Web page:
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Travel Guide: A visit to South Africa's Northern Cape

12th Oct 2011 1:53am | By Editor

On the road in the South African wilderness, PHILIP BRIGGS finds out getting there really is half the fun.

Easter is the prime silly season on South Africa's roads, so when we set off west out of Johannesburg on Easter Monday, it was in full anticipation of a long day of bumper-to-bumper idiocy in the company of agitated long-weekenders, psychotic minibus drivers and compulsive overtakers. Yet our fears proved to be unfounded. The N14 opened before us, blissfully free of traffic, fringed by fields of golden sunflowers and beds of purple cosmos, gradually giving way to a more austere cover of thorny acacia scrub and thinly clumped yellowing grass - the Kalahari.

Our plan was to spend a few weeks exploring the 'alternative' route from Johannesburg to Cape Town via the Northern Cape: the arid province that accounts for one-third of South Africa's surface area yet supports a mere 2% of its population. Our first scheduled stop was Kuruman, a small town named after a nearby mission founded by Charles Moffat in 1821. It is here that the legendary explorer David Livingstone spent his first years in Africa. A plaque marks the tree below which Livingstone proposed to Moffat's daughter Mary, and alongside it stands the 160-year-old church in which they were wed.

Kuruman is rich in the sort of low-key pickings that reward whimsical off-the-beaten-track travel - the ancient rock paintings that line the walls of Wonderwerk Cave, for instance, or the contrasting red and white dunes of Witsand Nature Reserve. But the travel lynchpin of the Northern Cape is situated half a day's dusty drive further north, on the border with Botswana and Namibia: the vast Kgalagadi Transfrontier Park, the South African sector of which protects a wild but fragile dune ecosystem bounded by the dry beds of the Auob and Nossob Rivers.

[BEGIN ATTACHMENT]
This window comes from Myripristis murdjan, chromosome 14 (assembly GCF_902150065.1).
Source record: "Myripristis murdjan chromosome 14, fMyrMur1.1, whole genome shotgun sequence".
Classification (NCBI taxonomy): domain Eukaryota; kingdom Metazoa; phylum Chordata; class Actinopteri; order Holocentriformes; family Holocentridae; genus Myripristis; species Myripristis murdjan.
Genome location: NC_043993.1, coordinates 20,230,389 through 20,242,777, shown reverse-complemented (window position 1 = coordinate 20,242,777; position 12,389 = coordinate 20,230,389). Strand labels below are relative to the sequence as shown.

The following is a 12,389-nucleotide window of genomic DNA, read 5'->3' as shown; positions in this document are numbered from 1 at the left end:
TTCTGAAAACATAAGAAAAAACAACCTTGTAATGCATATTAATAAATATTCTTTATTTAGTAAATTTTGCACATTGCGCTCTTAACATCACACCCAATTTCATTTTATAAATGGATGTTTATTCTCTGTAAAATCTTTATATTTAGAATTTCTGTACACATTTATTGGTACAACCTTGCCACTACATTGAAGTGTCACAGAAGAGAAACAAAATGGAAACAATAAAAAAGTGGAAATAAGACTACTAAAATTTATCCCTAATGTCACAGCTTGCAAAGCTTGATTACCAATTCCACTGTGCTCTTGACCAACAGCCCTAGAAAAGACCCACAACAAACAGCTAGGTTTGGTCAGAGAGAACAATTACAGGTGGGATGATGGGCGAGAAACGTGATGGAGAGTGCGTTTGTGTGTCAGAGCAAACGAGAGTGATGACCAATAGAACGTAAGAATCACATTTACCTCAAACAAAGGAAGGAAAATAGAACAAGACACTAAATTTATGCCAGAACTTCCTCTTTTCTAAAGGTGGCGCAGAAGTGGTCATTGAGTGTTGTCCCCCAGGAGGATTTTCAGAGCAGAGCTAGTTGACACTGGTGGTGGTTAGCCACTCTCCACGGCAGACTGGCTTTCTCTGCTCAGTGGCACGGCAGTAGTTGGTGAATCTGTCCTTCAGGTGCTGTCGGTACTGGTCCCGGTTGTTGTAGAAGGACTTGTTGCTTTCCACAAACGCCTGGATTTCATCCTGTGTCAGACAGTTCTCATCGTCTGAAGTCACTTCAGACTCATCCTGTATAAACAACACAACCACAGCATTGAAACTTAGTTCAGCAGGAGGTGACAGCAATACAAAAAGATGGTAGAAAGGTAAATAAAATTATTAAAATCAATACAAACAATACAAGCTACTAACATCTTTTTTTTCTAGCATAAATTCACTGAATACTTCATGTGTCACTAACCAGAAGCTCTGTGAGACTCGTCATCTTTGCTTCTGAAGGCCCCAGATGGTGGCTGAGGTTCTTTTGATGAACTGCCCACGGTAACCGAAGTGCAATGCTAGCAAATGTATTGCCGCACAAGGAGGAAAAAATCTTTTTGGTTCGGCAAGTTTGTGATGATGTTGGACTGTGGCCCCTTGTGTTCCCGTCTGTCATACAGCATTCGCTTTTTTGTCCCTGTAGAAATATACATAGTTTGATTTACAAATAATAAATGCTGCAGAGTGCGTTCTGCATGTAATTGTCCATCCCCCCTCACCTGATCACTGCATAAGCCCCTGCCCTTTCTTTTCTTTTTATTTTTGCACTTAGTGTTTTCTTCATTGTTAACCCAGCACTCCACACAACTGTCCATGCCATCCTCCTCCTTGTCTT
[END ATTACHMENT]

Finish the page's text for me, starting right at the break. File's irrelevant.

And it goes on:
Kgalagadi is a harsh and uncompromising environment, one in which the visitor becomes keenly aware of the precarious balance between life and death. Yet, paradoxically, it is also a reserve of singular beauty: the red dunes set against a constant blue sky are the equal of anything you'll see along South Africa's more celebrated coastline. If nothing else, the reserve offers some scintillating game viewing.

There is no better public reserve in South Africa for predators: all the big cats are likely to be seen over a few days' sojourn, and black-backed jackal and bat-eared fox are abundant. Large herds of oryx and springbok frequent the river beds, while roadside bands of meerkat and ground squirrel captivate passing drivers with their bipedal posturing. Prominent, too, are the sociable weavers whose immense, labyrinthine communal nests look like scruffy tan lollipops perched precariously on the top of the Kalahari's trees.

Heading south-west from Kgalagadi, you enter Upington, whose chain stores and defiantly well-groomed lawns stand in abrupt contrast to the dry surrounds. Like Kuruman, Upington started life as a mission station, and its subsequent growth can be attributed to the ambitious Orange River irrigation scheme, which feeds the second-largest wine co-op in the world - admittedly, you're talking top-notch plonk rather than connoisseur vintages, but who's complaining when you can stock your boot with a mixed lot of three reds and three whites for less than a tenner?

It is one of nature's little ironies that South Africa's largest waterway should run through this most arid part of the country and, not surprisingly, the Orange River provided the common thread through a varied week of travel that followed.